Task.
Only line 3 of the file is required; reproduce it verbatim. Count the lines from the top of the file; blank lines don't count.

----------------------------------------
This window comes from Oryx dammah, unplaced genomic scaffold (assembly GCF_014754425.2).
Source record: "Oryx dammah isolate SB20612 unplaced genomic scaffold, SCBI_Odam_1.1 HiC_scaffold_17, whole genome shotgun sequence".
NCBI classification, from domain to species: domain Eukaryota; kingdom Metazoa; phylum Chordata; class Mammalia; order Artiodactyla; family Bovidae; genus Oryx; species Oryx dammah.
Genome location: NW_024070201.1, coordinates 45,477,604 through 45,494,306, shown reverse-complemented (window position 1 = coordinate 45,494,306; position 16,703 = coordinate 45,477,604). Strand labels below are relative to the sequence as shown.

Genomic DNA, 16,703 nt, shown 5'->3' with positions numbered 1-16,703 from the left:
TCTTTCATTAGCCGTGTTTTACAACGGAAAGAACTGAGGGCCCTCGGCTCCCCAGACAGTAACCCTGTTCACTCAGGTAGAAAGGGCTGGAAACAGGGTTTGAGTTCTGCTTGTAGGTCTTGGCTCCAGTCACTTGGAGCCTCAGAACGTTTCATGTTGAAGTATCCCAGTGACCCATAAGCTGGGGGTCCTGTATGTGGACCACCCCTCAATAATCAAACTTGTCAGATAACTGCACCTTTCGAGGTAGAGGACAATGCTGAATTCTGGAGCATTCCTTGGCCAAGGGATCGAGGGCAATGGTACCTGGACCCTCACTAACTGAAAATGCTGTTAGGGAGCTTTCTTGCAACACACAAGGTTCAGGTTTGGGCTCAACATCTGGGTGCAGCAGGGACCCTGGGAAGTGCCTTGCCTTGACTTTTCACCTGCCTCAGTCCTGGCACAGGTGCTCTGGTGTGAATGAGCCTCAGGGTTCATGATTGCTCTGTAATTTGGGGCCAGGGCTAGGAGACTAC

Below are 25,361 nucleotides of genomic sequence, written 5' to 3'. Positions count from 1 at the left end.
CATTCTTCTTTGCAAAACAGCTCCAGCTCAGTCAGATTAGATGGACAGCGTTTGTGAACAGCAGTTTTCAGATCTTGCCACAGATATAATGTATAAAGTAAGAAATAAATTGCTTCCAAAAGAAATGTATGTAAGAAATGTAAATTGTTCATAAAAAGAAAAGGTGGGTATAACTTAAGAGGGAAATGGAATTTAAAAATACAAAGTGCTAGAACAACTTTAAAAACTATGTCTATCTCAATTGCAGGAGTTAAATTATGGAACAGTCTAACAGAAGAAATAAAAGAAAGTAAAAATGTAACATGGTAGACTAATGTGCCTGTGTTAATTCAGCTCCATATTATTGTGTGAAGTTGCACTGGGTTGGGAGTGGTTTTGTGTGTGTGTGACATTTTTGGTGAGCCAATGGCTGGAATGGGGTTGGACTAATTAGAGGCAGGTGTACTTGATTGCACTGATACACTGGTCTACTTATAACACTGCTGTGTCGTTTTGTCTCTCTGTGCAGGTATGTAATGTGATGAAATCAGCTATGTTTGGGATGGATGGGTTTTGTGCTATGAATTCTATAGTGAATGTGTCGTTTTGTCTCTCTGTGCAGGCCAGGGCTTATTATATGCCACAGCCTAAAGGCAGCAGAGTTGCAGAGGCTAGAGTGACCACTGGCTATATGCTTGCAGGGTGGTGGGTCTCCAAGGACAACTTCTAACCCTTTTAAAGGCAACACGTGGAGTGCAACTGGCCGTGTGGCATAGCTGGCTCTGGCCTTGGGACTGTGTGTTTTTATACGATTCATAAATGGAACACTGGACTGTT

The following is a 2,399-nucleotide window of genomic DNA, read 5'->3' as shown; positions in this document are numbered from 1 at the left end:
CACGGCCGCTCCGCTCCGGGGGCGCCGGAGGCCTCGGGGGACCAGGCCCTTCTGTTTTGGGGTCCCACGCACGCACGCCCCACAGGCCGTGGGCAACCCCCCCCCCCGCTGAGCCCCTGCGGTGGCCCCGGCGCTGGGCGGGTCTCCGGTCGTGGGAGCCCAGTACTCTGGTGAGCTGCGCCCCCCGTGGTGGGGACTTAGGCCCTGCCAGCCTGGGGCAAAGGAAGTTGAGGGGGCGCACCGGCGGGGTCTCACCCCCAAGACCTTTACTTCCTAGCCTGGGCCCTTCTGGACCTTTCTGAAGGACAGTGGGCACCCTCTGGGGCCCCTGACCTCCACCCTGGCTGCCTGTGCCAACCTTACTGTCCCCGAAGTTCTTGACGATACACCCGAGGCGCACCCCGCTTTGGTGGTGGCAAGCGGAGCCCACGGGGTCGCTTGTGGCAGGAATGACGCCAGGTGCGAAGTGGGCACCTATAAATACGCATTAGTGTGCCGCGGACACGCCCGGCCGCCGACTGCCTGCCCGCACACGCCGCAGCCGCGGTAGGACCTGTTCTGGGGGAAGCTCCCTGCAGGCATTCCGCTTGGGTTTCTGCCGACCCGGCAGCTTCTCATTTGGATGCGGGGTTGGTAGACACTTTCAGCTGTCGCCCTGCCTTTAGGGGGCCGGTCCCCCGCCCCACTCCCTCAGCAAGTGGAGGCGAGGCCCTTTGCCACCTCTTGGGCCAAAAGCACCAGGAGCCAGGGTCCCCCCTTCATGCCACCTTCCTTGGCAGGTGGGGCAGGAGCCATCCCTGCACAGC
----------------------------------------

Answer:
NCBI classification, from domain to species: domain Eukaryota; kingdom Metazoa; phylum Chordata; class Mammalia; order Artiodactyla; family Bovidae; genus Oryx; species Oryx dammah.